The Behavior of Individual Investors
- Barber and Odean
- Handbook of the Economics of Finance
- A version of this paper can be found here
- Want to read our summaries of academic finance papers? Check out our Academic Research Insight category
What are the Research Questions?
We frequently discuss behavioral finance on the blog and we have covered a lot of research papers on this topic. (see the archive, here). But we understand that reading a bunch of dense blogs can be tedious and time-consuming. Luckily, we sometimes run across research pieces that serve as ‘meta-analysis’ pieces, which essentially amount to studies of all the studies on a specific topic. In this particular case, we ran across a gem by Profs. Barber and Odean(1), which summarizes a lot of their life’s work (and others’) on the topic of individual investor behavior.
The authors tackle some key research questions:
- The performance of individual investors.
- Why do individual investors underperform?
What are the Academic Insights?
The answers to the question above are as follows:
- Individual investors tend to have poor performance and this effect is robust across all research on the topic.
- Why they underperform is complex, and still up to debate, but can be boiled down into the following: high transaction costs, poor security selection, and under diversification driven by overconfidence, sensation seeking, and disposition effects (and many more!)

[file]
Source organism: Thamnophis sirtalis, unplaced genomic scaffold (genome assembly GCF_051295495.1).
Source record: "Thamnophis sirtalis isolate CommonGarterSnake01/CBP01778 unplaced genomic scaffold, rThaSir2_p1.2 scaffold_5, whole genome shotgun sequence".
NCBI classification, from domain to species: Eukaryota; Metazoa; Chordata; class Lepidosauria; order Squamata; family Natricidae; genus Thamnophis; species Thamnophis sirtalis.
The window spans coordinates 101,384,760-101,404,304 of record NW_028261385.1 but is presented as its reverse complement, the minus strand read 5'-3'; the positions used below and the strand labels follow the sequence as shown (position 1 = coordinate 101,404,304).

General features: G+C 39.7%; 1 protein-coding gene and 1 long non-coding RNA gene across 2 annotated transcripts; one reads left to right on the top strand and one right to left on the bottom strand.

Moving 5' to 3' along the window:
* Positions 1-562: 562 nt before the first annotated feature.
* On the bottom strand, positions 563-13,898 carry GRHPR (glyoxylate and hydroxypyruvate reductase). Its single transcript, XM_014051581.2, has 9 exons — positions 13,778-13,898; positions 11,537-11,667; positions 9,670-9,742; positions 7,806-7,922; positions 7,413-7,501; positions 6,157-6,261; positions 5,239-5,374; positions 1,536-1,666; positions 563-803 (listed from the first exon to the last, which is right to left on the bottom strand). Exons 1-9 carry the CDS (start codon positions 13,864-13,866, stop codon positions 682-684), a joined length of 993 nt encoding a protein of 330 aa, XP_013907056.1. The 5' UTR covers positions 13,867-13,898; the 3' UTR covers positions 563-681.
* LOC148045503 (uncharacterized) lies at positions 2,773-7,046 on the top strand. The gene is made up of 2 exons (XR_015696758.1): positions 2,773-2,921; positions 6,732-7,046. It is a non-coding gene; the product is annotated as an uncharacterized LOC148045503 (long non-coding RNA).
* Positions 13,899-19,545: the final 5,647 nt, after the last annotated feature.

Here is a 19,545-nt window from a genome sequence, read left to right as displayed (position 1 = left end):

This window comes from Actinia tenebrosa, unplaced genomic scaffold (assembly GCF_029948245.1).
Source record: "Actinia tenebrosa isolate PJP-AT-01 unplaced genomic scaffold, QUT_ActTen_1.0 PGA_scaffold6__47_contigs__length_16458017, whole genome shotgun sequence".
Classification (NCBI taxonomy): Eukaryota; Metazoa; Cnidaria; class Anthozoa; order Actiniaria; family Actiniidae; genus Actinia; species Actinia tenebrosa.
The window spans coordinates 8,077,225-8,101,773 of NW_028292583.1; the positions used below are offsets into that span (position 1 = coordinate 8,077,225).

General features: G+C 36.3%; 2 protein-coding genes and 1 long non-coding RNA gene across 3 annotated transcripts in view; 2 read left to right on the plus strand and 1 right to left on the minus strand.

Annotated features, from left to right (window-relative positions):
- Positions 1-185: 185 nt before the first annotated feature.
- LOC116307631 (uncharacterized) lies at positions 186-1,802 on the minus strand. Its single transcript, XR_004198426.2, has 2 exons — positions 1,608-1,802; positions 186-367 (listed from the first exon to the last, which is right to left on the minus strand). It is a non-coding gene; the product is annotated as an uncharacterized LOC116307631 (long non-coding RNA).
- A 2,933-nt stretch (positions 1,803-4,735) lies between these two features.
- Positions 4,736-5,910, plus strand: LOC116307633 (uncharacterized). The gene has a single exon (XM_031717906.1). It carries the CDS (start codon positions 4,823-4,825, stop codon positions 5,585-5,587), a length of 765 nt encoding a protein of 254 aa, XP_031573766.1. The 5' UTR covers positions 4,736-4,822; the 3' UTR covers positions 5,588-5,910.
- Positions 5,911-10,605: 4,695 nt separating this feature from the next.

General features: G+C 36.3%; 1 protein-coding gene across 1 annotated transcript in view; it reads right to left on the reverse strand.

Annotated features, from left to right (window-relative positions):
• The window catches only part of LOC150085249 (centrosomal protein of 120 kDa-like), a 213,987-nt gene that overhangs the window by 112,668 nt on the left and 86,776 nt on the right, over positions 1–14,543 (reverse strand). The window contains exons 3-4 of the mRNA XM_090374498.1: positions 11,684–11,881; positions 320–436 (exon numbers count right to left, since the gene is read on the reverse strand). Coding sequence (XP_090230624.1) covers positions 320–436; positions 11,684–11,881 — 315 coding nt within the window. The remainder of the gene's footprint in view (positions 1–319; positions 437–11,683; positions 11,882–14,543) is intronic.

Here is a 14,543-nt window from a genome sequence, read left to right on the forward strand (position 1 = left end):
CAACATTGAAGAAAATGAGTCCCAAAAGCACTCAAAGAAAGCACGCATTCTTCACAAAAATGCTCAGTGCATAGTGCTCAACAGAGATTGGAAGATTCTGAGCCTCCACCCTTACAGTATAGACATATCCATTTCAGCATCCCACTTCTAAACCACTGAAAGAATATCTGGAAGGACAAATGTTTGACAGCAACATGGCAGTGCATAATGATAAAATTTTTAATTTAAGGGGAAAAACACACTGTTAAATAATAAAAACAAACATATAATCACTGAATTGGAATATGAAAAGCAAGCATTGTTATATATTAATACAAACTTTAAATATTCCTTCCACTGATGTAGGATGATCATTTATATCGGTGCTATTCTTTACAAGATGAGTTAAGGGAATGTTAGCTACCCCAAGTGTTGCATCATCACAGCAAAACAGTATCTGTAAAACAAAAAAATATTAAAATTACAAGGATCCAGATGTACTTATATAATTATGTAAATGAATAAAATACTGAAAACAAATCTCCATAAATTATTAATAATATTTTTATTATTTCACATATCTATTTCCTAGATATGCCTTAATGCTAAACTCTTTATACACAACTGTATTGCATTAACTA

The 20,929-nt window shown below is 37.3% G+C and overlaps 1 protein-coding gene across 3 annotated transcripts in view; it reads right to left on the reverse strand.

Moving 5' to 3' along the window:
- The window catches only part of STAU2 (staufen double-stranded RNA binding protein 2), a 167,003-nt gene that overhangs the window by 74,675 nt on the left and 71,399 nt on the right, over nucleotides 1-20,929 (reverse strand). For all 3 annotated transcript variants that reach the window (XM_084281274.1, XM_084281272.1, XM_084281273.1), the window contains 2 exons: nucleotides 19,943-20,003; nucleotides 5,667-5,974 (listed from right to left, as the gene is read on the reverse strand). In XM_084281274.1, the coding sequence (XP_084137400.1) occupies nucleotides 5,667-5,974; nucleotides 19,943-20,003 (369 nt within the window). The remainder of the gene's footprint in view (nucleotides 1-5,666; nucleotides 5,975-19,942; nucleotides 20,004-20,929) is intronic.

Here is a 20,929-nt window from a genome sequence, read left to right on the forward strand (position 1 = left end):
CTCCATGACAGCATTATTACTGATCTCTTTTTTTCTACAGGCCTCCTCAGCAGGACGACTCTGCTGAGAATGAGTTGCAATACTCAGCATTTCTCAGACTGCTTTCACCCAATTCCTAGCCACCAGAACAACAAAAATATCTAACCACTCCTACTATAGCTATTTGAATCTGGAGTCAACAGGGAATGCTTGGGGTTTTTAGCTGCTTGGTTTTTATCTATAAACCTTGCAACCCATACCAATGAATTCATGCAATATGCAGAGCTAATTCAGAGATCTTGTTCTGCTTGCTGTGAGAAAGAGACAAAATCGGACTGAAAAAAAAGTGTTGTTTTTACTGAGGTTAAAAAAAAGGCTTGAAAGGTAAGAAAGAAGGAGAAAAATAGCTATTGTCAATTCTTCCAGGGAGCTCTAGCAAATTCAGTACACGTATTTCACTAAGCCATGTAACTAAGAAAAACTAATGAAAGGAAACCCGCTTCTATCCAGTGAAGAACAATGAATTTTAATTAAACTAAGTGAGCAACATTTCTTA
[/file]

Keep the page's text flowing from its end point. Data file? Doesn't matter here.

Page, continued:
Why does it matter?
Many market commentators, financial advisors, and professionals are quick to point that that individuals are terrible investors. Of course, it’s not exactly clear that professionals are much better than individuals, but it is certainly true that most investors should simply buy low-cost index funds (or factor funds!) and gets their hands out of the cookie jar. What’s nice about this paper is that the assertions that individuals are poor investors — and exactly why they fail to do well — are backed by peer-reviewed research. One can leverage these insights to help investors find solutions that will solve their problems and put them in a better position to be successful.
The investors who inhabit the real world and those who populate academic models are distant cousins. In theory, investors hold well-diversified portfolios and trade infrequently so as to minimize taxes and other investment costs. In practice, investors behave differently. They trade frequently and have perverse stock selection ability, incurring unnecessary investment costs and return losses. They tend to sell their winners and hold their losers, generating unnecessary tax liabilities. Many hold poorly diversified portfolios, resulting in unnecessarily high levels of diversifiable risk, and many are unduly influenced by media and past experience. Individual investors who ignore the prescriptive advice to buy and hold low-fee, well-diversified portfolios, generally do so to their detriment.
|↑1||the “OGs of investor behavior research”|